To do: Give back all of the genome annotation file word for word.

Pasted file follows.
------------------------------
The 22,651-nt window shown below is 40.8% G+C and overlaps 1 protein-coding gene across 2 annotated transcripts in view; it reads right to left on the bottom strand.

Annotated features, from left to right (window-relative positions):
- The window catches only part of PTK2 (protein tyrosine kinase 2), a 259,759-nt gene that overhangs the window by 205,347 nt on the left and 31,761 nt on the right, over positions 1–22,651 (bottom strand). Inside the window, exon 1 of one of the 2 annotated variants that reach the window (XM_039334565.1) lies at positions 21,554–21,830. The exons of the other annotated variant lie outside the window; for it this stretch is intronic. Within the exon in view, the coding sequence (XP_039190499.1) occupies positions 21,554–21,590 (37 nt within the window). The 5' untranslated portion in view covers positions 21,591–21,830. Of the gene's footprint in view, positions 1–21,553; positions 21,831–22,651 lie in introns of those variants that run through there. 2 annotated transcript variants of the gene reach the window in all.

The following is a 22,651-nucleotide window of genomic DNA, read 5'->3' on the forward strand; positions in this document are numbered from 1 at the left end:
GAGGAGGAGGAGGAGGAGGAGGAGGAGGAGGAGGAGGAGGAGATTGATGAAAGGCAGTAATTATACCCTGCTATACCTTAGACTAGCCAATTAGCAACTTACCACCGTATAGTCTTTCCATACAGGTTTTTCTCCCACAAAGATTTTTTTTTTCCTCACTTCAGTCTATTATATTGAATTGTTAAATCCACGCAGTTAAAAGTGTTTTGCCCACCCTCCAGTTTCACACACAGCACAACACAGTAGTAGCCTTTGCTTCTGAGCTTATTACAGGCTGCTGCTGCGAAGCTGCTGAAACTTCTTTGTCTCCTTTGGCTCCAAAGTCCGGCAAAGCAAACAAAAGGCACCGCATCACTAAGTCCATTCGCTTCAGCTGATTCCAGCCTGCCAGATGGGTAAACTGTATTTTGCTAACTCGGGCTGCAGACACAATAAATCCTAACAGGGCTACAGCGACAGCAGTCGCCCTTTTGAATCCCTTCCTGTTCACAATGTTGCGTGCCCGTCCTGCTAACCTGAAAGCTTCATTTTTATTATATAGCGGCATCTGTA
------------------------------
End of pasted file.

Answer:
The 22,651-nt window shown below is 40.8% G+C and overlaps 1 protein-coding gene across 2 annotated transcripts in view; it reads right to left on the bottom strand.

Annotated features, from left to right (window-relative positions):
- The window catches only part of PTK2 (protein tyrosine kinase 2), a 259,759-nt gene that overhangs the window by 205,347 nt on the left and 31,761 nt on the right, over positions 1–22,651 (bottom strand). Inside the window, exon 1 of one of the 2 annotated variants that reach the window (XM_039334565.1) lies at positions 21,554–21,830. The exons of the other annotated variant lie outside the window; for it this stretch is intronic. Within the exon in view, the coding sequence (XP_039190499.1) occupies positions 21,554–21,590 (37 nt within the window). The 5' untranslated portion in view covers positions 21,591–21,830. Of the gene's footprint in view, positions 1–21,553; positions 21,831–22,651 lie in introns of those variants that run through there. 2 annotated transcript variants of the gene reach the window in all.

The following is a 22,651-nucleotide window of genomic DNA, read 5'->3' on the forward strand; positions in this document are numbered from 1 at the left end:
GAGGAGGAGGAGGAGGAGGAGGAGGAGGAGGAGGAGGAGGAGATTGATGAAAGGCAGTAATTATACCCTGCTATACCTTAGACTAGCCAATTAGCAACTTACCACCGTATAGTCTTTCCATACAGGTTTTTCTCCCACAAAGATTTTTTTTTTCCTCACTTCAGTCTATTATATTGAATTGTTAAATCCACGCAGTTAAAAGTGTTTTGCCCACCCTCCAGTTTCACACACAGCACAACACAGTAGTAGCCTTTGCTTCTGAGCTTATTACAGGCTGCTGCTGCGAAGCTGCTGAAACTTCTTTGTCTCCTTTGGCTCCAAAGTCCGGCAAAGCAAACAAAAGGCACCGCATCACTAAGTCCATTCGCTTCAGCTGATTCCAGCCTGCCAGATGGGTAAACTGTATTTTGCTAACTCGGGCTGCAGACACAATAAATCCTAACAGGGCTACAGCGACAGCAGTCGCCCTTTTGAATCCCTTCCTGTTCACAATGTTGCGTGCCCGTCCTGCTAACCTGAAAGCTTCATTTTTATTATATAGCGGCATCTGTA